Like many boys, Roderick Romero was really into building tree forts when he was six. Several decades passed, however, before the lead singer of the band Sky Cries Mary, now 40, discovered in tree house building a passion akin to playing music. Invited to participate in an outdoor art show in a forest near Olympia, Washington, Romero envisioned – and built – a suspended nest. Then his brother commissioned a deluxe model with an ISDN line, and for his third project, in 2001, the Jivamukti yoga enthusiast found himself in an oak tree in Tuscany, building a leafy temple for Sting and Trudie Styler. Romero’s wife and band mate Anisa is also a trained interior architect who creates autocad blueprints from the fantastical designs he sketches in a large, leather-bound book. Other projects include two airy dwellings for Donna Karan’s grandchildren; he just completed a West Village perch in a giant leaf maple for the actress Julianne Moore and her family.
Unfortunately castles in the sky don’t come cheap; a tree house like Sting’s takes months to create, including the acquisition of salvaged wood and materials, and cost tens of thousands of dollars. But this April Romero volunteered to lead a tree house building workshop for at-risk boys in Tangier, Morocco. The experience was, he said over a beer in the garden at B Bar, “more rewarding than anything I’ve ever done.”
The Tangier Treehouse Project was the first undertaking by the 212 Society (www.212society.org), a non-profit organization named for the area code that Tangier shares with Manhattan. The participating eleven boys, aged 9-15, were part of a woodworking program at Darna, a center for Moroccan street children and women in need. “I wanted to show them another possibility of where they could go with what they were learning,” said Romero. “I didn’t want them to be limited to making chess sets for tourists or whatever they could get locked into.”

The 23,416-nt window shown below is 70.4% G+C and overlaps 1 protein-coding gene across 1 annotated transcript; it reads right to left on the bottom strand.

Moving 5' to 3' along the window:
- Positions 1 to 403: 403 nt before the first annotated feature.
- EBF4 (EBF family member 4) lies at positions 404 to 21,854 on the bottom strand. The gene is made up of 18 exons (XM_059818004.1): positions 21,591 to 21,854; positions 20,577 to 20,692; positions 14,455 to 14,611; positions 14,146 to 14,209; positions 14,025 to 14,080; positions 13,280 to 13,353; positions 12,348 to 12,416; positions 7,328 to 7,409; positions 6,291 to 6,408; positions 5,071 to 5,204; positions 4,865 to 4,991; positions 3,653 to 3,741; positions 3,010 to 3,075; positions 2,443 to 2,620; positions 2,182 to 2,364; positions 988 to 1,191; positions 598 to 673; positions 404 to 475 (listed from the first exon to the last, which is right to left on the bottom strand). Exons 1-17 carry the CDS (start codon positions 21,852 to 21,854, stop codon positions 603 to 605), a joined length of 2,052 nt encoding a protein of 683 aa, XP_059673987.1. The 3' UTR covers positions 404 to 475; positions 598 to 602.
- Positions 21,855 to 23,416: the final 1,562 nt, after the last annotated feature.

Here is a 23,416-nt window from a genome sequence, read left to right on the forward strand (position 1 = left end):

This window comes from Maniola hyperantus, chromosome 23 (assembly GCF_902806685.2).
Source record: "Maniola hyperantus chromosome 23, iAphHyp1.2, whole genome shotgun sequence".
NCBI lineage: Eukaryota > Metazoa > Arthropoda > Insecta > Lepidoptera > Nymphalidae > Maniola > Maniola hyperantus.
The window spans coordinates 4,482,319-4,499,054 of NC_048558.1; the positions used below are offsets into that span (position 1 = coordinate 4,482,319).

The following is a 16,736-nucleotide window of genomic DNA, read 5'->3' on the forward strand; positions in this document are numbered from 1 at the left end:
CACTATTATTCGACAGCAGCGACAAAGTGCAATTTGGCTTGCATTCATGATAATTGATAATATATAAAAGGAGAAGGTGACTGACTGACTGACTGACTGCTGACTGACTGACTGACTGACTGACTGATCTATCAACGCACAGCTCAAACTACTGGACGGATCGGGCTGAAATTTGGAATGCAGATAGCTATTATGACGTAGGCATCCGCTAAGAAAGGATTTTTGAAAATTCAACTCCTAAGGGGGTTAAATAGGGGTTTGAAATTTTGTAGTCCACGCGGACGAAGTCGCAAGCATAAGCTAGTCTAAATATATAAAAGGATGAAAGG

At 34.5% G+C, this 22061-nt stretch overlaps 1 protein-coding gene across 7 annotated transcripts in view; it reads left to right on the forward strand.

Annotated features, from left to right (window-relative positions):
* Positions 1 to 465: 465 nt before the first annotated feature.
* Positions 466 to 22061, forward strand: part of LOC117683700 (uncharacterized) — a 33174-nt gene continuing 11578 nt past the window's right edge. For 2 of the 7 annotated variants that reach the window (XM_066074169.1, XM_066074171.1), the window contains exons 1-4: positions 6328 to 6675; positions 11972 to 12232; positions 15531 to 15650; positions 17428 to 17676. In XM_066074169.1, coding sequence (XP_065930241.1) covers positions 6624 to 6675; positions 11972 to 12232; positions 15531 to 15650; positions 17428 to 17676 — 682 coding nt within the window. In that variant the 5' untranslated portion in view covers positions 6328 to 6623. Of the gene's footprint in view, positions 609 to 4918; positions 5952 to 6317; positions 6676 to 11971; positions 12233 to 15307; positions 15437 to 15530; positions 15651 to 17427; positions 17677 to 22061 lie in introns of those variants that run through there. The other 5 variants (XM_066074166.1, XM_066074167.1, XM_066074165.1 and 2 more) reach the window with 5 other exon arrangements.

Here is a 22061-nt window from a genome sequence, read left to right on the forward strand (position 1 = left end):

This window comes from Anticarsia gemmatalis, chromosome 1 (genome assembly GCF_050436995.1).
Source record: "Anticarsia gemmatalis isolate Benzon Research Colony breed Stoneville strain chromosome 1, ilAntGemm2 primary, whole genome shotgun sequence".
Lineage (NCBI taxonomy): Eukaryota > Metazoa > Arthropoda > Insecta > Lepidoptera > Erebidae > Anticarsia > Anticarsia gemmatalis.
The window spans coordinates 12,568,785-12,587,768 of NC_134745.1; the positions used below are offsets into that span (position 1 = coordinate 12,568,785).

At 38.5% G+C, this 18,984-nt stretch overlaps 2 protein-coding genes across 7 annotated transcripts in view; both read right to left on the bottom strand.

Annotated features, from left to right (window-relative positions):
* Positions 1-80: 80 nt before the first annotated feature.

For these boys, whose greatest dream is to get on a boat to Europe – a journey which now requires a visa since the formation of the European Union – Romero designed a tree house shaped like a ship, with a bow and a stern and a plank to walk. The chosen setting was a huge 200-year-old ficus; their tattooed, twin-braided teacher christened the vessel the Black Fig, like a pirate ship. “They really loved that,” he said. Most of them couldn’t believe their luck. “Are we really going to keep working on this tree house?” they asked.
Romero, a Jivamukti-certified yoga teacher, also introduced his students to sun salutations and chanting – partly so he could get his practice in, but also to focus the boys and teach them about connecting movement with the breath. Some were natural yogis; others goofed off. “They thought the oms sounded like a motorcycle,” he said with a laugh. Tree pose, of course, was a big hit across the board.
Over the course of two weeks Romero and his team laid out the 18 steps of professional tree house building, from meeting a client to going to the hardware store to inserting the steel beams that will allow a tree to keep growing. Each child was left with a “Diplome d’Honneur” from the Tangier Treehouse Workshop and a new sense of possibility. Today the boys of Darna are still “eating and sleeping and dreaming tree houses” – and from the bow of the Black Fig, they’ve even got a clear view of Spain.